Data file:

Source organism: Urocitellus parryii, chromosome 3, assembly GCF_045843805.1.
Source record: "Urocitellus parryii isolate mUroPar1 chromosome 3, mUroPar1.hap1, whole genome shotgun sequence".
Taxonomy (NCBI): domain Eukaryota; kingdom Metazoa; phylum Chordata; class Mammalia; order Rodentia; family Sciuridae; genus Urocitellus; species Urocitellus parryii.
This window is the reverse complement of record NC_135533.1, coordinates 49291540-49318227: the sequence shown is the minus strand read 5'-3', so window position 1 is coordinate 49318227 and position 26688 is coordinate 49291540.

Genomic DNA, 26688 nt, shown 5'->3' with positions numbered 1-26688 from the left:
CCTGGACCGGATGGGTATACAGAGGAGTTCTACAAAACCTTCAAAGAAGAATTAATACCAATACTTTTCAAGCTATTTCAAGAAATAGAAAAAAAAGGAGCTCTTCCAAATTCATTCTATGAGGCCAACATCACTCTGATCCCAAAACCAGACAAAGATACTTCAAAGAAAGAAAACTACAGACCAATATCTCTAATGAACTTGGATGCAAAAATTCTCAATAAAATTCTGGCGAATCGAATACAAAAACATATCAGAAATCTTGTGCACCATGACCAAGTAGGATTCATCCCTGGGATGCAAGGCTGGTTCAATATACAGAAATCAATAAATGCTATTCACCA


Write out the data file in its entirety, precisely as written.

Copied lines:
Source organism: Urocitellus parryii, chromosome 3, assembly GCF_045843805.1.
Source record: "Urocitellus parryii isolate mUroPar1 chromosome 3, mUroPar1.hap1, whole genome shotgun sequence".
Taxonomy (NCBI): domain Eukaryota; kingdom Metazoa; phylum Chordata; class Mammalia; order Rodentia; family Sciuridae; genus Urocitellus; species Urocitellus parryii.
This window is the reverse complement of record NC_135533.1, coordinates 49291540-49318227: the sequence shown is the minus strand read 5'-3', so window position 1 is coordinate 49318227 and position 26688 is coordinate 49291540.

Genomic DNA, 26688 nt, shown 5'->3' with positions numbered 1-26688 from the left:
CCTGGACCGGATGGGTATACAGAGGAGTTCTACAAAACCTTCAAAGAAGAATTAATACCAATACTTTTCAAGCTATTTCAAGAAATAGAAAAAAAAGGAGCTCTTCCAAATTCATTCTATGAGGCCAACATCACTCTGATCCCAAAACCAGACAAAGATACTTCAAAGAAAGAAAACTACAGACCAATATCTCTAATGAACTTGGATGCAAAAATTCTCAATAAAATTCTGGCGAATCGAATACAAAAACATATCAGAAATCTTGTGCACCATGACCAAGTAGGATTCATCCCTGGGATGCAAGGCTGGTTCAATATACAGAAATCAATAAATGCTATTCACCA